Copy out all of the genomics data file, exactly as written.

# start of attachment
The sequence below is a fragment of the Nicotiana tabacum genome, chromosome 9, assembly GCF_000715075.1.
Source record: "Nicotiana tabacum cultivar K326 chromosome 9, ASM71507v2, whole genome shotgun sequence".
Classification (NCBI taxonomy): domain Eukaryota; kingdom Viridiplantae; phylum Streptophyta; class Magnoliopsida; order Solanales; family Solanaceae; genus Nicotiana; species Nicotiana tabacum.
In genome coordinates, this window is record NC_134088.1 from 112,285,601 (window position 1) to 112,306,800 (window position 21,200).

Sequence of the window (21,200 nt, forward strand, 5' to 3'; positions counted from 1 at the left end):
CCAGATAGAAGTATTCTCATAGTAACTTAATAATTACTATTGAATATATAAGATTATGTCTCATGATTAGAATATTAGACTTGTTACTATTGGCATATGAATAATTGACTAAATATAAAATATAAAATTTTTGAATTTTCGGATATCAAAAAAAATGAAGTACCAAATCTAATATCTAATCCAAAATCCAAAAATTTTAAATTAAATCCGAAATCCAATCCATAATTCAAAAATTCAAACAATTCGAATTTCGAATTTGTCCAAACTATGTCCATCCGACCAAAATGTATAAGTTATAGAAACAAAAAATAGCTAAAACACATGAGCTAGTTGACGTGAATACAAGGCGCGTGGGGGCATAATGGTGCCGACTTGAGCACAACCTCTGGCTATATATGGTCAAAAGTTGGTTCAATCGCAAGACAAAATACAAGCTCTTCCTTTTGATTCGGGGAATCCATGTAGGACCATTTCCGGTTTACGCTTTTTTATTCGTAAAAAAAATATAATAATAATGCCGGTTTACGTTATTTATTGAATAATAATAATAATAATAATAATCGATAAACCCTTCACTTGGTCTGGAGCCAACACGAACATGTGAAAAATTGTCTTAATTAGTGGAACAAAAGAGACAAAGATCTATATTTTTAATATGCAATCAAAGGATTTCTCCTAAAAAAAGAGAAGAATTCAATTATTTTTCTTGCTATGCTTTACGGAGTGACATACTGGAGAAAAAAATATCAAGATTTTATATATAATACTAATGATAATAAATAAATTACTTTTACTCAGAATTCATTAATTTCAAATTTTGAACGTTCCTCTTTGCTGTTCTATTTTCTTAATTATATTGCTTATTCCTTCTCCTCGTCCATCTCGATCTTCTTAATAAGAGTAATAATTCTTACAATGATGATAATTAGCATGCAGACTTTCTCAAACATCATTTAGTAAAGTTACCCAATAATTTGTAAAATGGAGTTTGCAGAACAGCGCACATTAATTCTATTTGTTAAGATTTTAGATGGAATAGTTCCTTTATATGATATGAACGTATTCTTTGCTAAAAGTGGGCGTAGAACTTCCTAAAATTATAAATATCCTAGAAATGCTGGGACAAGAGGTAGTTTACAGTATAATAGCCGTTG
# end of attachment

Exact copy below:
The sequence below is a fragment of the Nicotiana tabacum genome, chromosome 9, assembly GCF_000715075.1.
Source record: "Nicotiana tabacum cultivar K326 chromosome 9, ASM71507v2, whole genome shotgun sequence".
Classification (NCBI taxonomy): domain Eukaryota; kingdom Viridiplantae; phylum Streptophyta; class Magnoliopsida; order Solanales; family Solanaceae; genus Nicotiana; species Nicotiana tabacum.
In genome coordinates, this window is record NC_134088.1 from 112,285,601 (window position 1) to 112,306,800 (window position 21,200).

Sequence of the window (21,200 nt, forward strand, 5' to 3'; positions counted from 1 at the left end):
CCAGATAGAAGTATTCTCATAGTAACTTAATAATTACTATTGAATATATAAGATTATGTCTCATGATTAGAATATTAGACTTGTTACTATTGGCATATGAATAATTGACTAAATATAAAATATAAAATTTTTGAATTTTCGGATATCAAAAAAAATGAAGTACCAAATCTAATATCTAATCCAAAATCCAAAAATTTTAAATTAAATCCGAAATCCAATCCATAATTCAAAAATTCAAACAATTCGAATTTCGAATTTGTCCAAACTATGTCCATCCGACCAAAATGTATAAGTTATAGAAACAAAAAATAGCTAAAACACATGAGCTAGTTGACGTGAATACAAGGCGCGTGGGGGCATAATGGTGCCGACTTGAGCACAACCTCTGGCTATATATGGTCAAAAGTTGGTTCAATCGCAAGACAAAATACAAGCTCTTCCTTTTGATTCGGGGAATCCATGTAGGACCATTTCCGGTTTACGCTTTTTTATTCGTAAAAAAAATATAATAATAATGCCGGTTTACGTTATTTATTGAATAATAATAATAATAATAATAATCGATAAACCCTTCACTTGGTCTGGAGCCAACACGAACATGTGAAAAATTGTCTTAATTAGTGGAACAAAAGAGACAAAGATCTATATTTTTAATATGCAATCAAAGGATTTCTCCTAAAAAAAGAGAAGAATTCAATTATTTTTCTTGCTATGCTTTACGGAGTGACATACTGGAGAAAAAAATATCAAGATTTTATATATAATACTAATGATAATAAATAAATTACTTTTACTCAGAATTCATTAATTTCAAATTTTGAACGTTCCTCTTTGCTGTTCTATTTTCTTAATTATATTGCTTATTCCTTCTCCTCGTCCATCTCGATCTTCTTAATAAGAGTAATAATTCTTACAATGATGATAATTAGCATGCAGACTTTCTCAAACATCATTTAGTAAAGTTACCCAATAATTTGTAAAATGGAGTTTGCAGAACAGCGCACATTAATTCTATTTGTTAAGATTTTAGATGGAATAGTTCCTTTATATGATATGAACGTATTCTTTGCTAAAAGTGGGCGTAGAACTTCCTAAAATTATAAATATCCTAGAAATGCTGGGACAAGAGGTAGTTTACAGTATAATAGCCGTTG